Compare any two graphics cards:
Radeon HD 6970 vs Radeon HD 7950 3GB
IntroThe Radeon HD 6970 features core clock speeds of 880 MHz on the GPU, and 1375 MHz on the 2048 MB of GDDR5 memory. It features 1536 SPUs as well as 96 TAUs and 32 ROPs.
Compare those specifications to the Radeon HD 7950 3GB, which uses a 28 nm design. AMD has clocked the core frequency at 800 MHz. The GDDR5 RAM is set to run at a frequency of 1250 MHz on this specific card. It features 1792 SPUs along with 112 TAUs and 32 ROPs.
(No game benchmarks for this combination yet.)
Power Usage and Theoretical Benchmarks
Power Consumption (Max TDP)
In theory, the Radeon HD 7950 3GB should perform quite a bit faster than the Radeon HD 6970 overall. (explain)
Texel RateThe Radeon HD 7950 3GB will be a small bit (about 6%) more effective at texture filtering than the Radeon HD 6970. (explain)
Pixel RateIf running with a high resolution is important to you, then the Radeon HD 6970 is a better choice, though only just barely. (explain)
Please note that the above 'benchmarks' are all just theoretical - the results were calculated based on the card's specifications, and real-world performance may (and probably will) vary at least a bit.
Please note that the price comparisons are based on search keywords - sometimes it might show cards with very similar names that are not exactly the same as the one chosen in the comparison. We do try to filter out the wrong results as best we can, though.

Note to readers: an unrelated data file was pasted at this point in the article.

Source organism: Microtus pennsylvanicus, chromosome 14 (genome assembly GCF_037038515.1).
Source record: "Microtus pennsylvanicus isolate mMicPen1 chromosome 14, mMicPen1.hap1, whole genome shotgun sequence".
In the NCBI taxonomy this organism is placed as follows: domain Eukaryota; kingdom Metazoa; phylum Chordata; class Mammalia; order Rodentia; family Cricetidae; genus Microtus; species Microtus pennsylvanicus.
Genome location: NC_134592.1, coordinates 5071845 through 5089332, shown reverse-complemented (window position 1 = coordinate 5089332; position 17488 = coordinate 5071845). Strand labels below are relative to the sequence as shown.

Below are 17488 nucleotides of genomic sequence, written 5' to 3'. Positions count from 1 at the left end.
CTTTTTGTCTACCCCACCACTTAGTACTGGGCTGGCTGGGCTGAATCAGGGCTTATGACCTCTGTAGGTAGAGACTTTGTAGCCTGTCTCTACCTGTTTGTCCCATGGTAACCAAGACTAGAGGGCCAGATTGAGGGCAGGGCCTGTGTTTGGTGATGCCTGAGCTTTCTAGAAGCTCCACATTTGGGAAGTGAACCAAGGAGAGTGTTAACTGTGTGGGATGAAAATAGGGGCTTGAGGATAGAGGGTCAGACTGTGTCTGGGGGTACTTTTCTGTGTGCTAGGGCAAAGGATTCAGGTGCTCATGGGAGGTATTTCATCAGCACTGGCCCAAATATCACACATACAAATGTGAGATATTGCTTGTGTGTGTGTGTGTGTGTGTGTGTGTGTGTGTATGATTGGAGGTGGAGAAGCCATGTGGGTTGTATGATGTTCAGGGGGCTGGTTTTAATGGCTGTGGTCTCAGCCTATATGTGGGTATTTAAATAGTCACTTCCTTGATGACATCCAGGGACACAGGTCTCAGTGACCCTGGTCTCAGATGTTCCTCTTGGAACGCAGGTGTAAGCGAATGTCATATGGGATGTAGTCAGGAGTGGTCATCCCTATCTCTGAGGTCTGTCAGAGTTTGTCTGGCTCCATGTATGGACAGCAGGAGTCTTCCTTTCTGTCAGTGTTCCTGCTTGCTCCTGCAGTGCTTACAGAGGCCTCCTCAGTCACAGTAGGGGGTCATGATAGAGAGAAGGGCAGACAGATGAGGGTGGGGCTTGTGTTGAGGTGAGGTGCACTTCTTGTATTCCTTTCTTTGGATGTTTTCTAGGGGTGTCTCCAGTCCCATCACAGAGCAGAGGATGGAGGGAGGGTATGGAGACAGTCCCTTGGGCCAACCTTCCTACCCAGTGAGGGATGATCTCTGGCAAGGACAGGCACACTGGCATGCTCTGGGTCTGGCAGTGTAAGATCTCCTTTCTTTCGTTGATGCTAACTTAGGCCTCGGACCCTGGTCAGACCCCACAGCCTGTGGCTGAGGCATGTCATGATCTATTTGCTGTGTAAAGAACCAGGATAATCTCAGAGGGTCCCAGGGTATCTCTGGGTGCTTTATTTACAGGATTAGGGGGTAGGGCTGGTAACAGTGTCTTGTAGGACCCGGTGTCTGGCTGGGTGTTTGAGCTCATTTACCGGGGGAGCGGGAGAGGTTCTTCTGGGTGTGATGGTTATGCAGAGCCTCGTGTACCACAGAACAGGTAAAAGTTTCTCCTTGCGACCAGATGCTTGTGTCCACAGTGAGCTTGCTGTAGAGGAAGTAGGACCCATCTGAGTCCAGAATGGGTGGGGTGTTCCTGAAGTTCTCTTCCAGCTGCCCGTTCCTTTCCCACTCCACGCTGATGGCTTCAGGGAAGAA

Memory Bandwidth: Bandwidth is the max amount of data (counted in MB per second) that can be transported past the external memory interface within a second. The number is calculated by multiplying the card's bus width by its memory clock speed. In the case of DDR type memory, the result should be multiplied by 2 once again. If DDR5, multiply by 4 instead. The higher the card's memory bandwidth, the better the card will be in general. It especially helps with anti-aliasing, High Dynamic Range and higher screen resolutions.
Texel Rate: Texel rate is the maximum texture map elements (texels) that can be applied in one second. This figure is worked out by multiplying the total texture units by the core speed of the chip. The higher this number, the better the card will be at texture filtering (anisotropic filtering - AF). It is measured in millions of texels applied in one second.
Pixel Rate: Pixel rate is the maximum amount of pixels that the graphics chip can possibly write to the local memory per second - measured in millions of pixels per second. The figure is calculated by multiplying the number of colour ROPs by the the card's clock speed. ROPs (Raster Operations Pipelines - sometimes also referred to as Render Output Units) are responsible for filling the screen with pixels (the image). The actual pixel rate also depends on lots of other factors, most notably the memory bandwidth - the lower the memory bandwidth is, the lower the potential to get to the maximum fill rate.